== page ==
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Analogy, Marginality and Action. Peter Singer’s “Famine, Affluence, and Morality” Analysis.
Pages 4 (1004 words)
Peter Singer’s “Famine, Affluence, and Morality” is another point of view of utilitarianism as a philosophical theory or can be considered a relative of the utilitarian concept. Among his assumptions include our duty to prevent what is bad, and promote what is good…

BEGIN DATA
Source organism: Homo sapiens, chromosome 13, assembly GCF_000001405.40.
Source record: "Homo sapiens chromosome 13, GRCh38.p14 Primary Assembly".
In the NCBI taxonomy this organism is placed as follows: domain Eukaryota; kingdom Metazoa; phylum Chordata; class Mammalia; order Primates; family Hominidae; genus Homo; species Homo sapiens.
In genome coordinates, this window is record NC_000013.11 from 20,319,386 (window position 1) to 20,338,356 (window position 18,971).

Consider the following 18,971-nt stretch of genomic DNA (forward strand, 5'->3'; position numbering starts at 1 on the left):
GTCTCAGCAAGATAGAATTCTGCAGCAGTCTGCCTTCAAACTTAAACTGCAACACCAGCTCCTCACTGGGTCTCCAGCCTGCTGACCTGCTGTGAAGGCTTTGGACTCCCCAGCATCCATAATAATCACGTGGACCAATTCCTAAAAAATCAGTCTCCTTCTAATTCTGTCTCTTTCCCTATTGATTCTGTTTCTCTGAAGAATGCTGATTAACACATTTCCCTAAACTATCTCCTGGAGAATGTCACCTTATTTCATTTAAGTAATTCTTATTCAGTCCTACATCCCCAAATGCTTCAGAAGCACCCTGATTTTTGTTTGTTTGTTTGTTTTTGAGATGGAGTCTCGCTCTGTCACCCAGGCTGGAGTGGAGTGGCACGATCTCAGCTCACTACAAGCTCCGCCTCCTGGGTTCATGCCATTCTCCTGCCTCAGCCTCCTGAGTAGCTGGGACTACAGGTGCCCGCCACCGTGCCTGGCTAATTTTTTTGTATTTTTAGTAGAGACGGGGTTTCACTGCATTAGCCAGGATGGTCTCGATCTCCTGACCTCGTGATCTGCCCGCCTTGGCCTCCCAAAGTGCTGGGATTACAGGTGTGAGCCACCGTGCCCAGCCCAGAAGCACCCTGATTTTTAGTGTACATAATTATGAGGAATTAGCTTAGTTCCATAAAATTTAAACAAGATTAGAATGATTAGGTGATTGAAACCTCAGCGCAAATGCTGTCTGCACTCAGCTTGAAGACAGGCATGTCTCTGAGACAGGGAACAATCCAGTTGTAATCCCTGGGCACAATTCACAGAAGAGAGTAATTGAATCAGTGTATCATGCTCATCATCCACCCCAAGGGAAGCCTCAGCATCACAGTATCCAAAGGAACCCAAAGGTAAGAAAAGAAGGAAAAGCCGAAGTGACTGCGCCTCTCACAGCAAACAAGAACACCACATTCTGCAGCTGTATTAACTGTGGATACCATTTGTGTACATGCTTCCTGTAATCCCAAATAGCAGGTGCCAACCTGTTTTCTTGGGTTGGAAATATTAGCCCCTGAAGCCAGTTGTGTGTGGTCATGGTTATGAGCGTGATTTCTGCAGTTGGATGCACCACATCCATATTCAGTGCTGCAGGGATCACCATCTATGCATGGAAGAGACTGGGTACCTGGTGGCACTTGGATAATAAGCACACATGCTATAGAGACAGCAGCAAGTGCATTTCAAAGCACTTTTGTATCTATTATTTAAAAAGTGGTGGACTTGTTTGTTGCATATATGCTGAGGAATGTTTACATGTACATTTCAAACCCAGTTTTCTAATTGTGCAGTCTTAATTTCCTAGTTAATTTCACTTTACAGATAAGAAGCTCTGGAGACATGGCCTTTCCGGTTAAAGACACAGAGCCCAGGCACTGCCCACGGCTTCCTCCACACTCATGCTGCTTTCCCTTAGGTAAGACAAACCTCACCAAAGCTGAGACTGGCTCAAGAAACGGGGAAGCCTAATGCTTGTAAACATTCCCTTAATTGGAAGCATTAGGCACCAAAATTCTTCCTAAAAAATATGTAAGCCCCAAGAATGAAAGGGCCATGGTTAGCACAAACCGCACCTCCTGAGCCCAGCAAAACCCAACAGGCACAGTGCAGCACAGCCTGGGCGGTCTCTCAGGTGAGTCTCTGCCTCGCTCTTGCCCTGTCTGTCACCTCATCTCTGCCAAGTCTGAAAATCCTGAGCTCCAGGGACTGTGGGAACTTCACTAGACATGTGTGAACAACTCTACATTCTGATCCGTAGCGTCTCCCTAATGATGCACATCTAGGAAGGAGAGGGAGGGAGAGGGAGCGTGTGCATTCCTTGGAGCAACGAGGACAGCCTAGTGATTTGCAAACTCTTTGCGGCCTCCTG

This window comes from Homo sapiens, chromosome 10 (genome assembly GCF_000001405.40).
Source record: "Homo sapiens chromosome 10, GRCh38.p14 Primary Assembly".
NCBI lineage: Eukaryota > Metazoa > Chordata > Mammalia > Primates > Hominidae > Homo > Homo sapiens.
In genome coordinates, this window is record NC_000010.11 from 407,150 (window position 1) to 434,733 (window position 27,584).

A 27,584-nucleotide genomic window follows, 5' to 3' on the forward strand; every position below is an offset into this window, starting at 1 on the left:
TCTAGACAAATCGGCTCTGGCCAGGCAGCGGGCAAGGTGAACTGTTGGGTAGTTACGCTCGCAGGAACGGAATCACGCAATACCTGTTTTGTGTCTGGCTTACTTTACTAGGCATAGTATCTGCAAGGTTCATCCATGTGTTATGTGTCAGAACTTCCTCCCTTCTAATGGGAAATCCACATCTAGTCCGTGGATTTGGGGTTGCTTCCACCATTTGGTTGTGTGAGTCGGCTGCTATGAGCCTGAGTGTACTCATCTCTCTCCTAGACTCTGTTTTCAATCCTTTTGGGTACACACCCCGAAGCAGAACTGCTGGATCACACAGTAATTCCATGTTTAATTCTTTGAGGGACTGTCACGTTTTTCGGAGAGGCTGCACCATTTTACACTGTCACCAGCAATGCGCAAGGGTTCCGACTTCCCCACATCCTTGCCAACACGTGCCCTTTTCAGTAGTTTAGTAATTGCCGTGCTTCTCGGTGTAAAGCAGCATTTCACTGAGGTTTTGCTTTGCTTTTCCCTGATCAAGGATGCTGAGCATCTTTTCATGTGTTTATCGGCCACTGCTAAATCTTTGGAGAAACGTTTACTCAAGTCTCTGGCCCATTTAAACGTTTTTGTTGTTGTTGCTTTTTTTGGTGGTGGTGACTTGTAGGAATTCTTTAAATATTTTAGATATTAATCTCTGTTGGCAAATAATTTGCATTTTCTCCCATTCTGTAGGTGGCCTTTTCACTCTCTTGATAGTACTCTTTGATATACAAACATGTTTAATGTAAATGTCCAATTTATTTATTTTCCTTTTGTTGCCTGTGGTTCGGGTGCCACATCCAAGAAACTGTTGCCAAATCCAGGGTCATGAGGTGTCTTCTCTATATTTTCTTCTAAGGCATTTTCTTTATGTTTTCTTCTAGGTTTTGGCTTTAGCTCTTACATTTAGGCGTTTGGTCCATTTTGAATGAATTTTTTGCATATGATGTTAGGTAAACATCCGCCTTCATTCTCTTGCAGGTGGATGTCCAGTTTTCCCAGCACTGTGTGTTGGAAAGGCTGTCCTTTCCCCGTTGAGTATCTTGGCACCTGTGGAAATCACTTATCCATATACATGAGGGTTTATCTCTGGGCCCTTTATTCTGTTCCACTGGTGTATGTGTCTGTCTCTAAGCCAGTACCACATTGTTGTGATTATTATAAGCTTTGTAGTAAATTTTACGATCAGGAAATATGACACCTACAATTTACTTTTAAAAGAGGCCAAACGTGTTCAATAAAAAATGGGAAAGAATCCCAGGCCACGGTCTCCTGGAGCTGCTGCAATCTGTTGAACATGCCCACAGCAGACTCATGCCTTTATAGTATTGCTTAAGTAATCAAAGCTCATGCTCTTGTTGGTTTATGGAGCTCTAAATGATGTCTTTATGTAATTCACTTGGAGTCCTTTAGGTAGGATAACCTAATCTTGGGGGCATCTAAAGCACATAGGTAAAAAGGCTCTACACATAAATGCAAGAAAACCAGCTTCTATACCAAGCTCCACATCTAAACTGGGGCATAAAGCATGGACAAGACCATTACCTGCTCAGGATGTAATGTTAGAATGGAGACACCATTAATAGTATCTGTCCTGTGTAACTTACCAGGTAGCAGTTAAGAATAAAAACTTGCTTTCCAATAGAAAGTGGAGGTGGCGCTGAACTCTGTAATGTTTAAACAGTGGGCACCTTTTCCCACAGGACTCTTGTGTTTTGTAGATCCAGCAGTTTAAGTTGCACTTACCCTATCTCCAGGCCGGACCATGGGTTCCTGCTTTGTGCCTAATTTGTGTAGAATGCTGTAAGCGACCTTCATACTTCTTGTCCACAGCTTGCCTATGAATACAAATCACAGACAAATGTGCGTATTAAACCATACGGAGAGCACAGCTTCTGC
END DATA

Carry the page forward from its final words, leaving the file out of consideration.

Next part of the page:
In the fifth paragraph, Singer emphasized that helping starving people is a moral obligation by people, but granted that it does not sacrifice anything that is “comparably” important. For instance, if by donating a hundred dollars in a foundation that feeds starving children and families in Africa would cost the life of your child who also needs the money for her operation, then one will be spared of guilt by keeping the money for his child’s operation instead. In other words, if a person acknowledges he or she can feed a single family in Africa by donating his money allotted for a fancy smart phone, then his action is morally justifiable and is fulfillment of duty. Another important assumption in Singer’s essay follows that proximity and distance are also factors in extending our moral duties to our fellow humans despite the fact that other people around us are not feeling obliged to do so. He emphasized that numbers cannot be used as a plausible excuse for not helping other people who are badly in need because we acknowledge that by donating without considering other people’s interest can actually save a single life or two. ...
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